An Arizona lawyer has consented to a two-month suspension from the practice of law for utilizing the chat feature of a virtual trial platform to coach his client during her cross-examination. See In the Matter of a Member of the State Bar of Arizona, Ryan Patrick Claridge, No. 2021-9088 (Ariz. Jan. 21, 2022). The lawyer admitted that his conduct violated Arizona Rules of Professional Conduct rules 3.4 (fairness to an opposing party), rule 8.4(c) (deceit), and rule 8.4(d) (conduct prejudicial to the administration of justice).
The lawyer, Ryan Claridge, represented his client, Ms. Gibbons, in a family law matter. On September 29, 2020, the court held a trial regarding Ms. Gibbons request for divorce. The judge was present in the courtroom during the trial while the lawyers and parties appeared virtually through a platform called GoToMeeting.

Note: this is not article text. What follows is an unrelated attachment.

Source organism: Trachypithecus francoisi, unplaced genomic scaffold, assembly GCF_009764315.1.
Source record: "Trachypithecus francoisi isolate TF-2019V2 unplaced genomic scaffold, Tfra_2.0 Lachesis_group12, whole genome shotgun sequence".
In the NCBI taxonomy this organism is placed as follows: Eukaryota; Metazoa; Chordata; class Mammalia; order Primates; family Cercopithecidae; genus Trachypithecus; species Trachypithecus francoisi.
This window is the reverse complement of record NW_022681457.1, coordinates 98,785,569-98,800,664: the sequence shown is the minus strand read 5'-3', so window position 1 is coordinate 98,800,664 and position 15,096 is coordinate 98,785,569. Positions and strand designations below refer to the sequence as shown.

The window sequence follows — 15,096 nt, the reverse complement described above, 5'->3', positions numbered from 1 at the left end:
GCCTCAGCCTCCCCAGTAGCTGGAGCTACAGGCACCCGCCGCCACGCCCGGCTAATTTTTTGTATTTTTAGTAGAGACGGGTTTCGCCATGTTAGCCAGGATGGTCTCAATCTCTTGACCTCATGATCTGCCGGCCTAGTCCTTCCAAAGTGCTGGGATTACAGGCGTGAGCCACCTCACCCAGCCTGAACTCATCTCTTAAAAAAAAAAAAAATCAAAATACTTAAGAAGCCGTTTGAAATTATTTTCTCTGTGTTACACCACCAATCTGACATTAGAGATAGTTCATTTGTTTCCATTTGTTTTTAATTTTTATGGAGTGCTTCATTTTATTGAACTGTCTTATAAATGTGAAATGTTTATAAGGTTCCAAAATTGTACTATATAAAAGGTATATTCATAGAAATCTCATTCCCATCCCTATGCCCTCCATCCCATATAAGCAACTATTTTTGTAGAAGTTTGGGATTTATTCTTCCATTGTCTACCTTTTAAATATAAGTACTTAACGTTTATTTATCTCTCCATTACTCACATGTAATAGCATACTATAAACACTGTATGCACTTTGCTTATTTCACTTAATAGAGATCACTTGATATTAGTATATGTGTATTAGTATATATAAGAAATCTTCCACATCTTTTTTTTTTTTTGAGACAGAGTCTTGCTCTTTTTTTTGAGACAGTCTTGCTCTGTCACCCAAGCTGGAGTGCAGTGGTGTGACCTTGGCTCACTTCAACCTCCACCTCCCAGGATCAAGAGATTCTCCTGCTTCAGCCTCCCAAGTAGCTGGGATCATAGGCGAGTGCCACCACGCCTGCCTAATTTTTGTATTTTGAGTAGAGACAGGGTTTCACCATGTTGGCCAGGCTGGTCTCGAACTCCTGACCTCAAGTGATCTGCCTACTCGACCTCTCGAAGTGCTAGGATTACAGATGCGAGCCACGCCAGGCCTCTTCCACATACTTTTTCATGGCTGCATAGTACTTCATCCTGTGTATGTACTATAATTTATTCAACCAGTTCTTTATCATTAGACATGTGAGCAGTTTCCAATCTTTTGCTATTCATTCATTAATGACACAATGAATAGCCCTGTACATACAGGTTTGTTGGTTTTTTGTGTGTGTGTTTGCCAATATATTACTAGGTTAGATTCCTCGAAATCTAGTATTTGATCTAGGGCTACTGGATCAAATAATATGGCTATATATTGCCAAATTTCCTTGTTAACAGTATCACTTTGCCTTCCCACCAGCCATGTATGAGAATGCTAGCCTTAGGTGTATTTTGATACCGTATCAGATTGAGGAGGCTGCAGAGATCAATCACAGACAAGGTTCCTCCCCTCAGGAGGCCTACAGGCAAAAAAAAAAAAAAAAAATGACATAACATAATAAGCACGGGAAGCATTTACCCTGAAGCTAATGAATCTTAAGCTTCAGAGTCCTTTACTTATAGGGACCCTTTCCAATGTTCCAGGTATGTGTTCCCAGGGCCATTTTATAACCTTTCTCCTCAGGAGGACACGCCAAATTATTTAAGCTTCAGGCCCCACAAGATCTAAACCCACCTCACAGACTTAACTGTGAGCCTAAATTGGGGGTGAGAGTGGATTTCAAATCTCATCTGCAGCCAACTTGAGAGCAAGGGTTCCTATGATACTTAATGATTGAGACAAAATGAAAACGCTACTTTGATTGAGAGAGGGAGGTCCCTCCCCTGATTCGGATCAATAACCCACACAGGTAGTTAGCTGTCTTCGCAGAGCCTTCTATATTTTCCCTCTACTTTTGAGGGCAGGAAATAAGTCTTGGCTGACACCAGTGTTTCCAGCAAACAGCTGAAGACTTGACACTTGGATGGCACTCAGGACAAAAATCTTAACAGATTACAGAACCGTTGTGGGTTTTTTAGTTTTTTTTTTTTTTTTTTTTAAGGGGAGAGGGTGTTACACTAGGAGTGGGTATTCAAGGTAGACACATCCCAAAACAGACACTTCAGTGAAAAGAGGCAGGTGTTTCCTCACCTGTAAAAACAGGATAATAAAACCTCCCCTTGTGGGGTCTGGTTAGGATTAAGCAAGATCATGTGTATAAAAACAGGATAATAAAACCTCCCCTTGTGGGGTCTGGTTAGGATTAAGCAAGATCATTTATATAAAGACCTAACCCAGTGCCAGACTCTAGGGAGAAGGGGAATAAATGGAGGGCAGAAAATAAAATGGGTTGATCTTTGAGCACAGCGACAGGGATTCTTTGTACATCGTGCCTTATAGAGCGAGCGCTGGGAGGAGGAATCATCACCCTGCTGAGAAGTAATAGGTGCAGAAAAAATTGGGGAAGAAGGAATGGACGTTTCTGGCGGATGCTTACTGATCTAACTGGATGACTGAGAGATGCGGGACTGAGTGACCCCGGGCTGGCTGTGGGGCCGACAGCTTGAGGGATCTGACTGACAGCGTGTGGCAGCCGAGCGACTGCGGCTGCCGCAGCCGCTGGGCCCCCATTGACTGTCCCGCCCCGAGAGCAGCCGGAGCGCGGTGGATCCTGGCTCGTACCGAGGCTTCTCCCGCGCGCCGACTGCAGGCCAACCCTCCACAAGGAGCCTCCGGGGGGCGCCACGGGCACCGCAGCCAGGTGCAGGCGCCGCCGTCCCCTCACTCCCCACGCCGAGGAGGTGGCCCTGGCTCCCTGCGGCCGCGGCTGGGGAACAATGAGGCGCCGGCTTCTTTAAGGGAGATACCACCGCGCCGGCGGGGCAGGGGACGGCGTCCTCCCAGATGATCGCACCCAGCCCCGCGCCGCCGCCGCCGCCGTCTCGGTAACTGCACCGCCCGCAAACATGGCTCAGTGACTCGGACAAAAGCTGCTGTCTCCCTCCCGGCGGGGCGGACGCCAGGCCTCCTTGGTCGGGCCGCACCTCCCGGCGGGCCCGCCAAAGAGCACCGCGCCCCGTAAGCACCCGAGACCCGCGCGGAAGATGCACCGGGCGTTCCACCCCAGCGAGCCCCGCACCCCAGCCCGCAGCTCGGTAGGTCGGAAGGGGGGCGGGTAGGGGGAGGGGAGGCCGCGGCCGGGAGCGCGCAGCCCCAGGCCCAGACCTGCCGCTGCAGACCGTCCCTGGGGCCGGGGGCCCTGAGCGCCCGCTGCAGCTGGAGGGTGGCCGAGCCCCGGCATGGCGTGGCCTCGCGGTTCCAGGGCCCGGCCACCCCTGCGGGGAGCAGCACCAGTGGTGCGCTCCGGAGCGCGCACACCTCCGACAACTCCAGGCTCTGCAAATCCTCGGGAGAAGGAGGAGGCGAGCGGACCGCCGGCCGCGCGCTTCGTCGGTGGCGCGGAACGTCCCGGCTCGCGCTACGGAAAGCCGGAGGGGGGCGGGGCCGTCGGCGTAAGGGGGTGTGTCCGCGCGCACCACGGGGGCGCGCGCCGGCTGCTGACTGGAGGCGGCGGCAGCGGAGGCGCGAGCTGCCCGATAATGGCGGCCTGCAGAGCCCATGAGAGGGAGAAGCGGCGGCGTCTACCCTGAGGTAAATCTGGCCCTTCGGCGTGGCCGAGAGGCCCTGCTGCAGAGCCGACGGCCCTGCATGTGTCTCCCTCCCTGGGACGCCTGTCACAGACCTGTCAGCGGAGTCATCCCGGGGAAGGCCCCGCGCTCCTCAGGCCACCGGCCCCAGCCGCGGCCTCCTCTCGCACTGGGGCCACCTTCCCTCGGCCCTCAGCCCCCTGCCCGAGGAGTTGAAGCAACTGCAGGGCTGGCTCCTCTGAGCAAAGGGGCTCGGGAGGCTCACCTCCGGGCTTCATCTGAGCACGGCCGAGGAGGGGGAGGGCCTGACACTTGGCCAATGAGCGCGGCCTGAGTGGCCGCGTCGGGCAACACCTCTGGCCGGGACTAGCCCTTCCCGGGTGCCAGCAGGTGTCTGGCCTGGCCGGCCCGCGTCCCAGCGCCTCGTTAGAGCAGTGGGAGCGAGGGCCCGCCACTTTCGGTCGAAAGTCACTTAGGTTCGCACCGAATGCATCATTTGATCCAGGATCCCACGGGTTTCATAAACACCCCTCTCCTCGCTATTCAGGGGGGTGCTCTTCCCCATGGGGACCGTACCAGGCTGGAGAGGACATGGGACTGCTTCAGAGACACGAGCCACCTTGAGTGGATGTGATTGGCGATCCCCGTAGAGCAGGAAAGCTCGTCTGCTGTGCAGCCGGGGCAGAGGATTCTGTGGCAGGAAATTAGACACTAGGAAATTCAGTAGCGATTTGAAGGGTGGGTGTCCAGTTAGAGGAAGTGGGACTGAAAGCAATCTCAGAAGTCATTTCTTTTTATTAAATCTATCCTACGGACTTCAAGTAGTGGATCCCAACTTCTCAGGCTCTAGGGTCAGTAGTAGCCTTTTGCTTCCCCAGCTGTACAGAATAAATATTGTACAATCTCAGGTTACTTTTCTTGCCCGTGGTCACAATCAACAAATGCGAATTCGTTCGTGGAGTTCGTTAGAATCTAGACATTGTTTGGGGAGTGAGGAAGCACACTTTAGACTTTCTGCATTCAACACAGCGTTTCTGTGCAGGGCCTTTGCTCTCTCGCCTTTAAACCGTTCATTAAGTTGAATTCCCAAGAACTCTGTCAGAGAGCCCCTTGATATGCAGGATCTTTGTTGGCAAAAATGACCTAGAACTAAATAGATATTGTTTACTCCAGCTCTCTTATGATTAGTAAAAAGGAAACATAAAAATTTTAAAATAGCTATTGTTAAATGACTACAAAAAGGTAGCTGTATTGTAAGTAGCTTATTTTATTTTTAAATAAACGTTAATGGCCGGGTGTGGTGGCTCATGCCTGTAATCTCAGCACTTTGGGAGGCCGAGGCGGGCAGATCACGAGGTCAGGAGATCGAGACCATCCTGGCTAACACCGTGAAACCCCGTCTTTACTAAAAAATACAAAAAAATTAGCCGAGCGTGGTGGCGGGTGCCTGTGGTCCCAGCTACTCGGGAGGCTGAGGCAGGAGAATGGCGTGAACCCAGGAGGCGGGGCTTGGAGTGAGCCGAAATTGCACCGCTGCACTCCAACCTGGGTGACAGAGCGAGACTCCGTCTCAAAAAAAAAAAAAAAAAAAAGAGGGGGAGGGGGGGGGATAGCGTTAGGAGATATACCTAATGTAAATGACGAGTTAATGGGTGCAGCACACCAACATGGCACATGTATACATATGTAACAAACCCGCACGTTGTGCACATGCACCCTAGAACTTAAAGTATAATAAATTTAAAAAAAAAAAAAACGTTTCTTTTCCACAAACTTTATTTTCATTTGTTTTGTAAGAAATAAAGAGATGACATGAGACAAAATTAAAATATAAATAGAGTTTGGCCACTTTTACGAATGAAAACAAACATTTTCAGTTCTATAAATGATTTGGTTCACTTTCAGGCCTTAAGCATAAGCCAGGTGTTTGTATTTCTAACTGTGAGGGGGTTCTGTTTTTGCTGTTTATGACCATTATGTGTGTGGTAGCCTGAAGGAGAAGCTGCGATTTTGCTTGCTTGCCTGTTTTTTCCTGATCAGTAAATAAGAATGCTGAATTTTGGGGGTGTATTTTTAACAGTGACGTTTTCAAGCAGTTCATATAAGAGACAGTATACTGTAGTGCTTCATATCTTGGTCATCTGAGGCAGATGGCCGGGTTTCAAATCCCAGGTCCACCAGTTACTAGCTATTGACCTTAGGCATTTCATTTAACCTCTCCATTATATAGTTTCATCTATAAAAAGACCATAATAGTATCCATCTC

Mr. Claridge utilized the chat feature of GoToMeeting during the trial to communicate with his client, Ms. Gibbons. Specifically, Mr. Claridge instructed Ms. Gibbons on how to answer questions during her cross-examination. The judge was not aware that Mr. Claridge was using the chat feature to send messages to his client during her testimony. Later, the court issued a minute entry noting that the court learned of Mr. Claridge’s conduct and instructed counsel to immediate cease coaching his client during testimony. Mr. Claridge responded to the court’s admonishment by noting that “it would be the same as if I shook my head in the courtroom.” Claridge, No. 2021-9088 at 4. However, Mr. Claridge did agree to stop using the chat feature.
The Arizona Supreme Court suspended Mr. Claridge for 60 days and imposed a two-year period of probation following his reinstatement.